Anne-Marie Fyfe - Tuesday 27th November
Our next event is on 27th November at The Punter with the Irish poet Anne-Marie Fyfe -- doors 7.30pm reading 8pm including open mic floor spots. More details and programme for the remainder of the year to follow shortly. Our events are generally held on the fourth Tuesday of each month at The Punter.
The Fugitives - Friday 9th November
** SOLD OUT ** Canadian music and poetry fusion sensation The Fugitives are performing for free, yes FREE, at the Judith E Wilson Drama Studio in the Faculty of English, 9 West Road, Cambridge CB3 9DP, Friday 9th November 8pm. Ensure you get in by sending us an email to reserve place(s)... email@example.com
'One of the best events we’ve ever had…right up there with Allen Ginsberg and Ken Kesey' Executive Director, Dylan Thomas Festival
The Fugitives website
Alan Buckley and Lydia Macpherson - Tuesday 16th October - Enjoyed by All
Alan Buckley moved from Merseyside to Oxford in the 1980s to study English Literature and has lived there ever since. His pamphlet ‘Shiver’ (tall-lighthouse) was a Poetry Book Society choice for summer 2009.
'Alan Buckley’s writing is alive with the need to understand. These poems are like x-rays which see through the surfaces of things and “guess their way around the unthinkable dark”' Jean Sprackland
He has won first prize in the Wigtown Poetry Competition, been commended twice in the Bridport Prize, and was shortlisted for the inaugural Picador Poetry Prize. He works for the charity First Story as a writer in residence at a local secondary school.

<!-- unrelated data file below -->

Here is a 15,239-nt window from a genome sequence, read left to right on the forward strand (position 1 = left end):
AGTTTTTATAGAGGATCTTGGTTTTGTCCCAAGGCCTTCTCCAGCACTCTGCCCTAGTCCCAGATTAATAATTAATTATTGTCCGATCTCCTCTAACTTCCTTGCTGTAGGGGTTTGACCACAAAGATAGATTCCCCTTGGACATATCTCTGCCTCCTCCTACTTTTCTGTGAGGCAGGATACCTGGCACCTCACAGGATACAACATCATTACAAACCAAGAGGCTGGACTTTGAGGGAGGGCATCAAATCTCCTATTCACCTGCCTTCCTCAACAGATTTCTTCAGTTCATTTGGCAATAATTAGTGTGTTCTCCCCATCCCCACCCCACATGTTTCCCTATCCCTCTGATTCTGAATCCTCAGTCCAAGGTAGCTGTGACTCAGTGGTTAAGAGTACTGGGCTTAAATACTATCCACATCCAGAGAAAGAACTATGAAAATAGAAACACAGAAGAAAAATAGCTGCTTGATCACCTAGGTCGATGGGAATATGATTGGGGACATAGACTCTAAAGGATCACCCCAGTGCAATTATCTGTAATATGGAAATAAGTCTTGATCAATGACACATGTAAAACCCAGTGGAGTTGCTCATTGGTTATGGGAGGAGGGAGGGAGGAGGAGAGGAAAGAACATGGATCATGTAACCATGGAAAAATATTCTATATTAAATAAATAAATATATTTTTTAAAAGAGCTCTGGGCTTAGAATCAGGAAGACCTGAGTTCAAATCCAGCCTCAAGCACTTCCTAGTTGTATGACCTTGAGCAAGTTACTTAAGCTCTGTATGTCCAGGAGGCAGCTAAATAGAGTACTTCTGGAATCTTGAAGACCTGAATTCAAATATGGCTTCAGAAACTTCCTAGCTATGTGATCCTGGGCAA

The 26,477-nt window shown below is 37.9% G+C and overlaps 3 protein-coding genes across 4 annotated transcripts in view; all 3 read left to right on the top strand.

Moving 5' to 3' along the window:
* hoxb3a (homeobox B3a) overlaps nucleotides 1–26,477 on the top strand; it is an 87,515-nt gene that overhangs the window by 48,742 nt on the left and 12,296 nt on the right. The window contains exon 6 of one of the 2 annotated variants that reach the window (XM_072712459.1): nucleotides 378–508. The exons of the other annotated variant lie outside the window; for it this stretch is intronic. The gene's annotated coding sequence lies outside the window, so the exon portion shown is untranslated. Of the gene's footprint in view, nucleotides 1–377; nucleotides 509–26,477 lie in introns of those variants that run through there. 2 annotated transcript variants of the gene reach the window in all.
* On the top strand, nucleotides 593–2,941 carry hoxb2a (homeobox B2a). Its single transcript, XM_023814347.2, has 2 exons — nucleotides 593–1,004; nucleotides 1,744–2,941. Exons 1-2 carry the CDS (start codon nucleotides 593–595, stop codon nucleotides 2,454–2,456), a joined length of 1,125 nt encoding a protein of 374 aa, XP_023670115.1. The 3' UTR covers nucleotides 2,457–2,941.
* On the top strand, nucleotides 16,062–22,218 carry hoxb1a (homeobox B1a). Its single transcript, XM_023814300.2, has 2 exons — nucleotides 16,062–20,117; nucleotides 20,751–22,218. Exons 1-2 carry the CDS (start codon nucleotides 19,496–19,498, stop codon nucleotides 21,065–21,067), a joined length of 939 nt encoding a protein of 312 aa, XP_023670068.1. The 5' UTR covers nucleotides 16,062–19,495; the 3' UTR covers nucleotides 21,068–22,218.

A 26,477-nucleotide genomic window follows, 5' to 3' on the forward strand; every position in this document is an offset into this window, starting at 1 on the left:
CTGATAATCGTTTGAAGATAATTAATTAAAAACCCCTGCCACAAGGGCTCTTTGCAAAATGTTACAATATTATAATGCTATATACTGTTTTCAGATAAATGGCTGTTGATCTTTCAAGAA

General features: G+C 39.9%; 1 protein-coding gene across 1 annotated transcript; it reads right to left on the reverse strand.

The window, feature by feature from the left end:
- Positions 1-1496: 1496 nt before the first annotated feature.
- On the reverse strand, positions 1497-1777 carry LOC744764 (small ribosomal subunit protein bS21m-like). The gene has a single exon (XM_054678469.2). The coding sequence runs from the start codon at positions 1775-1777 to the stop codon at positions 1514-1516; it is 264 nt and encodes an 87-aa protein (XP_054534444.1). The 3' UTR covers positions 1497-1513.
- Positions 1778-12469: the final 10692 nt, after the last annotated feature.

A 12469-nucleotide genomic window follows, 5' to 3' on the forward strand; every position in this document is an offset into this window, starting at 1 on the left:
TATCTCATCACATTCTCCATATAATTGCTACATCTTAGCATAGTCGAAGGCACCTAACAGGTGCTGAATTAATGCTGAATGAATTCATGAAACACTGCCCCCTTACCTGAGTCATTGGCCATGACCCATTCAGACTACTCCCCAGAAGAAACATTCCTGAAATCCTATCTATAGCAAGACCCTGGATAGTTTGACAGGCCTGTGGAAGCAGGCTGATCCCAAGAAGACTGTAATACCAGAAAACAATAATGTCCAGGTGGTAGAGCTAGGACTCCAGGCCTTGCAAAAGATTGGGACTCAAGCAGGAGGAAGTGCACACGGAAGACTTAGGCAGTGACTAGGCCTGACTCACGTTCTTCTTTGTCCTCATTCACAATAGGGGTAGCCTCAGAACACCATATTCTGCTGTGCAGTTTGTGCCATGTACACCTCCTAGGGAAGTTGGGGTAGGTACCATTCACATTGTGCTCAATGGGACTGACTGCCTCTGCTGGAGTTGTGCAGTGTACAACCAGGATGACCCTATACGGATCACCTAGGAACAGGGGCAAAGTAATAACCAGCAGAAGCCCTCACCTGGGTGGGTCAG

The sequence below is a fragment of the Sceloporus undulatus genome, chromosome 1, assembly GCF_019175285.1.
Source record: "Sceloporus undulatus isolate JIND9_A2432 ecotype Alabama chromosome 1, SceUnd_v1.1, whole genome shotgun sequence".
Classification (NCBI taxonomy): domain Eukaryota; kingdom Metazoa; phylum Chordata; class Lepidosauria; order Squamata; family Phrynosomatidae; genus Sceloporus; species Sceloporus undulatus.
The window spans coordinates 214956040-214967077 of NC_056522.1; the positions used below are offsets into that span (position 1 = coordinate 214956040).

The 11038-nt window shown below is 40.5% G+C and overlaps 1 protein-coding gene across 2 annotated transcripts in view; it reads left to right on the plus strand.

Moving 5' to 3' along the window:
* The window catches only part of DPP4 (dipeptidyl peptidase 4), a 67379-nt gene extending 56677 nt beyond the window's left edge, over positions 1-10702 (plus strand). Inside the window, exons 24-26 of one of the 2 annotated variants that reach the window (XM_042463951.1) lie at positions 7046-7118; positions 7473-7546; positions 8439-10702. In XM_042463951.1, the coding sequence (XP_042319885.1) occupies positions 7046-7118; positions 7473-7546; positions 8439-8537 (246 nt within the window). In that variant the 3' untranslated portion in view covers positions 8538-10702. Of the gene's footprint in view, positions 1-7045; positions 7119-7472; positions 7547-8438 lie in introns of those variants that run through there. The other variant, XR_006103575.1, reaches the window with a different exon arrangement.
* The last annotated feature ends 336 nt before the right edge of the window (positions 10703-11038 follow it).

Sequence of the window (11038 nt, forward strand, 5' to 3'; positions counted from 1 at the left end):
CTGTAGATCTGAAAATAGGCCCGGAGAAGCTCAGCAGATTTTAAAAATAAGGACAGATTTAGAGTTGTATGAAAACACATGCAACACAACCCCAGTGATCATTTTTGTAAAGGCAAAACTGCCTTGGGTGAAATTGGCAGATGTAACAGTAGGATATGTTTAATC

'Buckley reveals himself to be a gutsy poet, taking on shifts in culture, time and human sexuality in one fell swoop' Kathryn Gray, Magma
Lydia Macpherson was born and brought up on a moor in Yorkshire. She now lives in a village near Cambridge. Poems have appeared in lots of magazines and she has been placed or commended in several competitions. She was nominated for the inaugural Faber New Poets Scheme. She has an MA with Distinction in Creative Writing from Royal Holloway University of London.
Tuesday 16th October, The Punter, Open Mic floor spots, books for sale. Doors 7.30pm Readings 8pm. Tickets on the door only, £5/£4.
I use it partly through stubborn nostalgia, the kind that draws me to a red phone box when I see one, despite the slim Nokia tucked in my pocket. It’s not the website’s gloss, its bold promise of waking fully refreshed at my destination; no bed can give you that, once you’re past twenty-five. I guess there’s also the simplicity – that bijou containment, everything to hand – and the trick where you slide under the sheets, Euston grey and too familiar outside, then unclip the little blind early the following day; a plate-glass loch you can’t put a name to, the morning sky a brighter, fuller blue.
And when his father left he learned to carve, to whet the blade, worn arched and thin by years of Sunday lunch, against the steel, the Bakelite handle gentled as a bird cupped in his hand. Then, to test it on his thumb pad, drawing the finest wire of blood. Like marking former Soviet states on maps, he portioned up a steer in doodles on the fly leaves of Philip’s Modern School Atlas. On the way home, his dinner money bought a whole ox-tail, a fleshy jointed dinosaur dripping its trail through his satchel’s hide. It took a year of careful choice, getting the right cut, saving shoulder blades, ribs, hocks, wishbones standing in for all the delicate bits too hard to find. The skull was worst, a patchwork of chicken backs and Christmas turkey leavings. His father always said, “if a job’s worth doing it’s worth doing well”, and Dad would be proud, he thought, to look under the single bed and find, among the dust, the furry sweets and Lego, the bony keepsake, complete, laid out upon the shagpile.